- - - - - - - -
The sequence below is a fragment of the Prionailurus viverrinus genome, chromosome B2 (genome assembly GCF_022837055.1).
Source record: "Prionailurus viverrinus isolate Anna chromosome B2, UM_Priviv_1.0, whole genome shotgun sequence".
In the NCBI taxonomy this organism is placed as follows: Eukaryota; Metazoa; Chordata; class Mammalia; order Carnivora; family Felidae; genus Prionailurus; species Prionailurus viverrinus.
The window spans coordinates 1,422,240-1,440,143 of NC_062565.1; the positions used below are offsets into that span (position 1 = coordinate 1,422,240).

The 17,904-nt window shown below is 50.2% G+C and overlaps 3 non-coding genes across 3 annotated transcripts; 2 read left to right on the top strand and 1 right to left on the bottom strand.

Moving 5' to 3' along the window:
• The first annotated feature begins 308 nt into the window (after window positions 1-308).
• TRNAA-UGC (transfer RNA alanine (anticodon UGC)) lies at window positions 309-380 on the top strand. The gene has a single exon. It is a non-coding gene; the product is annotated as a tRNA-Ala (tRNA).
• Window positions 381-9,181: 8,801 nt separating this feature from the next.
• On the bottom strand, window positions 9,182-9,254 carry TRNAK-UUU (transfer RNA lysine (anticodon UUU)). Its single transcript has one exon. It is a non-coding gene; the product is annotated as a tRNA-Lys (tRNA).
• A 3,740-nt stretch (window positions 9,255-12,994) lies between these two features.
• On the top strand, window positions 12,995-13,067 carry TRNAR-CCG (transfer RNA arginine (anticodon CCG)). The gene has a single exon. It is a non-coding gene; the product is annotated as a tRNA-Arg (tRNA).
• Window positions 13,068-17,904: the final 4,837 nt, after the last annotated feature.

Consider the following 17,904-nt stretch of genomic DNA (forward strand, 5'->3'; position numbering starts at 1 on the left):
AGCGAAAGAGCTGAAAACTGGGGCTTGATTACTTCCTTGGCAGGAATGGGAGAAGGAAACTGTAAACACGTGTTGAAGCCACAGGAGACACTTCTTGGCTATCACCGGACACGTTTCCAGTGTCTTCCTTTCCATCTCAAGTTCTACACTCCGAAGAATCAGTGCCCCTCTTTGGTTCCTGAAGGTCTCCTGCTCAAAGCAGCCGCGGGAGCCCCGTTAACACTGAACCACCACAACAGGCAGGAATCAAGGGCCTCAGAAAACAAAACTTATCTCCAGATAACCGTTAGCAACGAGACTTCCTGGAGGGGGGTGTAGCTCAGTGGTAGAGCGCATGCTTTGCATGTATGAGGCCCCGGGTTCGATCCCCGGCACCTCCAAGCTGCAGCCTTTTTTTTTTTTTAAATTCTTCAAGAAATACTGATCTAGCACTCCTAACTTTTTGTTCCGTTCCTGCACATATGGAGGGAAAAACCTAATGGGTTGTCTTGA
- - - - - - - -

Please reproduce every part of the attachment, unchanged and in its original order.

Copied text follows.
The sequence below is a fragment of the Prionailurus viverrinus genome, chromosome B2 (genome assembly GCF_022837055.1).
Source record: "Prionailurus viverrinus isolate Anna chromosome B2, UM_Priviv_1.0, whole genome shotgun sequence".
In the NCBI taxonomy this organism is placed as follows: Eukaryota; Metazoa; Chordata; class Mammalia; order Carnivora; family Felidae; genus Prionailurus; species Prionailurus viverrinus.
The window spans coordinates 1,422,240-1,440,143 of NC_062565.1; the positions used below are offsets into that span (position 1 = coordinate 1,422,240).

The 17,904-nt window shown below is 50.2% G+C and overlaps 3 non-coding genes across 3 annotated transcripts; 2 read left to right on the top strand and 1 right to left on the bottom strand.

Moving 5' to 3' along the window:
• The first annotated feature begins 308 nt into the window (after window positions 1-308).
• TRNAA-UGC (transfer RNA alanine (anticodon UGC)) lies at window positions 309-380 on the top strand. The gene has a single exon. It is a non-coding gene; the product is annotated as a tRNA-Ala (tRNA).
• Window positions 381-9,181: 8,801 nt separating this feature from the next.
• On the bottom strand, window positions 9,182-9,254 carry TRNAK-UUU (transfer RNA lysine (anticodon UUU)). Its single transcript has one exon. It is a non-coding gene; the product is annotated as a tRNA-Lys (tRNA).
• A 3,740-nt stretch (window positions 9,255-12,994) lies between these two features.
• On the top strand, window positions 12,995-13,067 carry TRNAR-CCG (transfer RNA arginine (anticodon CCG)). The gene has a single exon. It is a non-coding gene; the product is annotated as a tRNA-Arg (tRNA).
• Window positions 13,068-17,904: the final 4,837 nt, after the last annotated feature.

Consider the following 17,904-nt stretch of genomic DNA (forward strand, 5'->3'; position numbering starts at 1 on the left):
AGCGAAAGAGCTGAAAACTGGGGCTTGATTACTTCCTTGGCAGGAATGGGAGAAGGAAACTGTAAACACGTGTTGAAGCCACAGGAGACACTTCTTGGCTATCACCGGACACGTTTCCAGTGTCTTCCTTTCCATCTCAAGTTCTACACTCCGAAGAATCAGTGCCCCTCTTTGGTTCCTGAAGGTCTCCTGCTCAAAGCAGCCGCGGGAGCCCCGTTAACACTGAACCACCACAACAGGCAGGAATCAAGGGCCTCAGAAAACAAAACTTATCTCCAGATAACCGTTAGCAACGAGACTTCCTGGAGGGGGGTGTAGCTCAGTGGTAGAGCGCATGCTTTGCATGTATGAGGCCCCGGGTTCGATCCCCGGCACCTCCAAGCTGCAGCCTTTTTTTTTTTTTAAATTCTTCAAGAAATACTGATCTAGCACTCCTAACTTTTTGTTCCGTTCCTGCACATATGGAGGGAAAAACCTAATGGGTTGTCTTGA